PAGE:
6. Vestibular disorders can be challenging to diagnose. Many patients report visiting four or more physicians over the course of several years before receiving a proper diagnosis.
  7. Some common vestibular disorders are benign paroxysmal positional vertigo (BPPV), labyrinthitis, vestibular neuritis, Meniere’s disease, and vestibular migraine.
  8. Sadly, patients with undiagnosed vestibular disorders may sometimes be perceived as lazy, anxious, inattentive, or attention-seeking.
  9. While there is no cure for vestibular disorders, some treatments can help cope with the condition, such as medications, physical therapy, lifestyle changes, and surgery. Neuro-optometric rehabilitation, which is a form of vision therapy, can be life-changing for some patients.
  10. There is hope! Neuro-optometrists who perform neuro-optometric rehabilitation therapy can help many patients suffering from dizziness or other symptoms of vestibular disorders by improving the way the brain processes information. In some cases, vestibular disorders are caused or exacerbated by poor coordination between the eyes and the brain. With neuro-optometric therapy, patients learn how to train their eyes and brain to work in unison, lessening or eliminating many of the symptoms associated with the condition, including dizziness and disorientation.

If you are experiencing dizziness, contact Vision Therapy at Vision Professionals to schedule your functional visual evaluation. If your vision is healthy and doesn’t seem to be contributing to your symptoms, we can refer you to other health care professionals who can help.

Vision Therapy at Vision Professionals serves patients from Columbus, Worthington Hills, New Albany, Sunbury, all throughout Ohio.

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Experiencing Headaches? Visual Problems May Be the Cause

Experiencing Headaches 640We’ve all had it. A sudden headache that seems to pop up out of nowhere, rendering the most routine tasks unpleasant—even impossible. What many people don’t know is that visual problems can cause mild to severe headaches.

Certain Vision Problems May Cause Headaches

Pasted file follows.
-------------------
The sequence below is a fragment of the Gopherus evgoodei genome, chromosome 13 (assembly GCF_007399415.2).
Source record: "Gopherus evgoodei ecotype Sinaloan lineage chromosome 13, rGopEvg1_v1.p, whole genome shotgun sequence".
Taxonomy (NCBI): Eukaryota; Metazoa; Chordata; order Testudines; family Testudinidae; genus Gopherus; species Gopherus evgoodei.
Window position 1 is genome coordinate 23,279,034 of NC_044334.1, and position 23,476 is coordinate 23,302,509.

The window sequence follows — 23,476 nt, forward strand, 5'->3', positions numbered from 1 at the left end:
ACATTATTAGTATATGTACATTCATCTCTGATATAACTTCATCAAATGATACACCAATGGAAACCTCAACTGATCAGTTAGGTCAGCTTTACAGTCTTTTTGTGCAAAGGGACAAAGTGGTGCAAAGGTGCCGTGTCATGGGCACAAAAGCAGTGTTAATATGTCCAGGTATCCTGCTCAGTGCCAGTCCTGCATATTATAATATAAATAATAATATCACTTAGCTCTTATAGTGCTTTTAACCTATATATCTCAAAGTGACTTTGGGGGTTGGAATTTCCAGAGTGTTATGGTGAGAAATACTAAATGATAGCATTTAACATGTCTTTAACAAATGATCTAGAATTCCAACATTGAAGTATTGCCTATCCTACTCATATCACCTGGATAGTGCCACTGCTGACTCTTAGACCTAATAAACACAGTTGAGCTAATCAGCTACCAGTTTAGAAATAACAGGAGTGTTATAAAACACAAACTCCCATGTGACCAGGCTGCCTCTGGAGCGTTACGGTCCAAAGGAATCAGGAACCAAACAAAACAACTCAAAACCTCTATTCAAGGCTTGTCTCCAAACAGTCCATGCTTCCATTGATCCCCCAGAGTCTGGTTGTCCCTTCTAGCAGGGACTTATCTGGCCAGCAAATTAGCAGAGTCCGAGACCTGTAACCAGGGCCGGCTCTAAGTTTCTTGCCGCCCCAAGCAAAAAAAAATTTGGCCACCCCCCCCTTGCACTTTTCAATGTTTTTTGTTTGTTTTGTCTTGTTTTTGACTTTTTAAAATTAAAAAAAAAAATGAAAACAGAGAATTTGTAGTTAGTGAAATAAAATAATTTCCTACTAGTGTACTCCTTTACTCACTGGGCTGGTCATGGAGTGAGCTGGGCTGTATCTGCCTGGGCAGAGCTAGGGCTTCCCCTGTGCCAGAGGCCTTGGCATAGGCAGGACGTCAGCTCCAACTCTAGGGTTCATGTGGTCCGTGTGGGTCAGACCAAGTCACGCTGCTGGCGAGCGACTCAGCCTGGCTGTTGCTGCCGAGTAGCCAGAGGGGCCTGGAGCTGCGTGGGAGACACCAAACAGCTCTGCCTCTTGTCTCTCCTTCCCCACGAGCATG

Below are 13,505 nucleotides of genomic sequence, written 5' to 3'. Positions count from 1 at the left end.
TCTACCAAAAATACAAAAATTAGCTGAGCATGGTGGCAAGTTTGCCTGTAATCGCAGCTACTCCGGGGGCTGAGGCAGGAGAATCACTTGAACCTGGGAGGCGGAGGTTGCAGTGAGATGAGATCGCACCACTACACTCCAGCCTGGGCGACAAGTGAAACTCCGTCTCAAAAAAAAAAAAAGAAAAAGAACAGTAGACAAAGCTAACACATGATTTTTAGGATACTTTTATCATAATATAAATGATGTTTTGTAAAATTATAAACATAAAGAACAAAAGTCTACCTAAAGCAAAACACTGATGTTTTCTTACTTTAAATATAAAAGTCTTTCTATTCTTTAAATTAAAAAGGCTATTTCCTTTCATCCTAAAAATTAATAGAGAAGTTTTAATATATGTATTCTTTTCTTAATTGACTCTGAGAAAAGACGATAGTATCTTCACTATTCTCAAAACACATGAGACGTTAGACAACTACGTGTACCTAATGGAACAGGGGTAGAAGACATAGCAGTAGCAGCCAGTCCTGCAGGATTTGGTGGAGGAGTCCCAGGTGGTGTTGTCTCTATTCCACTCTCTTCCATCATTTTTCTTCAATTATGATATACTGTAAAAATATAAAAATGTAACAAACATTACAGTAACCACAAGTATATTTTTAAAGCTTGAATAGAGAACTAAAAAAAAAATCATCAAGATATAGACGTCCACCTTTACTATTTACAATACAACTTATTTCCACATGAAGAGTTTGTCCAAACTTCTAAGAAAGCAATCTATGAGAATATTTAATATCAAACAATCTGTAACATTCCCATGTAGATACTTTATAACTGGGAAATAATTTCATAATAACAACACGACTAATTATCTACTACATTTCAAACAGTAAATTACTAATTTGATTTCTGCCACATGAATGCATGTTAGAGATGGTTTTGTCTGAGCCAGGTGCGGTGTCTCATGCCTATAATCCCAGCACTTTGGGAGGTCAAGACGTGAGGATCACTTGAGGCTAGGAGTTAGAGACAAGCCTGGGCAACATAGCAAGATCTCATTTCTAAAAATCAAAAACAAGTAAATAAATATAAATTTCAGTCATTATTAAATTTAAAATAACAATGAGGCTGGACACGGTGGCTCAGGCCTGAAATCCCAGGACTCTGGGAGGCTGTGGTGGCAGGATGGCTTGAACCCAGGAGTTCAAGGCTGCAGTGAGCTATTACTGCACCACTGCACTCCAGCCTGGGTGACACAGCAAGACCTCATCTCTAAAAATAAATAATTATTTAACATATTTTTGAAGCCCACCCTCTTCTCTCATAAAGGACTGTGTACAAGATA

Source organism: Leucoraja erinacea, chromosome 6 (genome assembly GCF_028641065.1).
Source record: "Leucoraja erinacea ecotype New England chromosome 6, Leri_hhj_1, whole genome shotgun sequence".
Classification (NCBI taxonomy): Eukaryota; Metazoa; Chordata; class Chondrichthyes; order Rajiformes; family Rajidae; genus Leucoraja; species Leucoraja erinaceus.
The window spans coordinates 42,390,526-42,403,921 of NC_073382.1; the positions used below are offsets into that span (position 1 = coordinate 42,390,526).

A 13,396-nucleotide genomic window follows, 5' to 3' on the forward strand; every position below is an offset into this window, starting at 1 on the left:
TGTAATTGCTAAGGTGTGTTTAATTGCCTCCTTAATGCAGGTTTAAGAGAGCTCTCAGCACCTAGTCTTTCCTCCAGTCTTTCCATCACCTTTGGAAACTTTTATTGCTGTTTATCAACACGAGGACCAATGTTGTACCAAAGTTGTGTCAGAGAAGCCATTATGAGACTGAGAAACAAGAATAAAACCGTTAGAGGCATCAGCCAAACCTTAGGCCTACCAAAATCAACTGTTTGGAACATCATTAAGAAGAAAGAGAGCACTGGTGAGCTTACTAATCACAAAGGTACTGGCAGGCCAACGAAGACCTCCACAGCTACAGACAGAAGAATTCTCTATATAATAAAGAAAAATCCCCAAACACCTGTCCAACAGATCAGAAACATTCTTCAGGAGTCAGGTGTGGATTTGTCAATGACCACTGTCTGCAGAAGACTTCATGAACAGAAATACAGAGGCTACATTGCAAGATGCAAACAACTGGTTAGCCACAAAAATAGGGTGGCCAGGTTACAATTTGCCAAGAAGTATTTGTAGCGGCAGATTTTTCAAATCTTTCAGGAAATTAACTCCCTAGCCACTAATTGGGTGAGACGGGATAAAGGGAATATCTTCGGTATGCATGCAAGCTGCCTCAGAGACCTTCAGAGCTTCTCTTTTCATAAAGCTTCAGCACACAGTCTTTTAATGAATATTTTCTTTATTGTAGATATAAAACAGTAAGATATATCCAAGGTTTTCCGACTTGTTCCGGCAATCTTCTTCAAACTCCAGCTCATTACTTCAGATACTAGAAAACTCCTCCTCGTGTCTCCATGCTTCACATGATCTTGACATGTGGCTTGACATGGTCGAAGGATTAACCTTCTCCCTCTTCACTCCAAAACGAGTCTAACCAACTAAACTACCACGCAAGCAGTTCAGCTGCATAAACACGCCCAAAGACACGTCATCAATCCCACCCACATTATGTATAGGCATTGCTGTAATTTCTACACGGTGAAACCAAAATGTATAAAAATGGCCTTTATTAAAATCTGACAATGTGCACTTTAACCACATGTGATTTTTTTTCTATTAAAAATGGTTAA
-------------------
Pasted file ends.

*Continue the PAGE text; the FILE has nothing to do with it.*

If you’re experiencing frequent headaches, certain eye conditions may be causing your pain:

  • Strabismus: (also called visual misalignment or crossed eyes) when the eyes aren’t lining up with each other and produce images in double vision
  • Binocular vision dysfunction: when the eyes’ line of sight don’t match, and the eye muscles strain to produce a focused image
  • Presbyopia: commonly referred to as age-related farsightedness, it is characterized by the difficulty in reading small text up-close. This is caused by the thickening of the eye’s natural lens.
  • Astigmatism, farsightedness and nearsightedness: when a misshapen cornea produces blurred or distorted vision and difficulty seeing either near or far-off objects

A note of caution.

If your headache is severe, something far more serious may be occurring. A sudden, severe headache may be a symptom of a stroke or a sight-threatening eye condition that requires immediate medical care.

This can include:

Acute angle-closure glaucoma: This occurs when fluid pressure builds inside the eye, leading to severe headaches, eye pain, blurry vision, and seeing halos around lit objects.

Giant cell arteritis: This occurs when the blood vessels’ inner linings swell, restricting blood flow. Symptoms include decreased vision and throbbing pain in the temples.

Get to the Root of Your Headaches

A comprehensive eye exam by a neuro-optometrist is the best way to determine whether you have visual challenges that could be causing your headaches. This eye exam checks for so much more than visual acuity; it often evaluates eye tracking and eye teaming, focusing, depth perception, oculomotor control, visual processing, peripheral awareness, and visual-vestibular integration.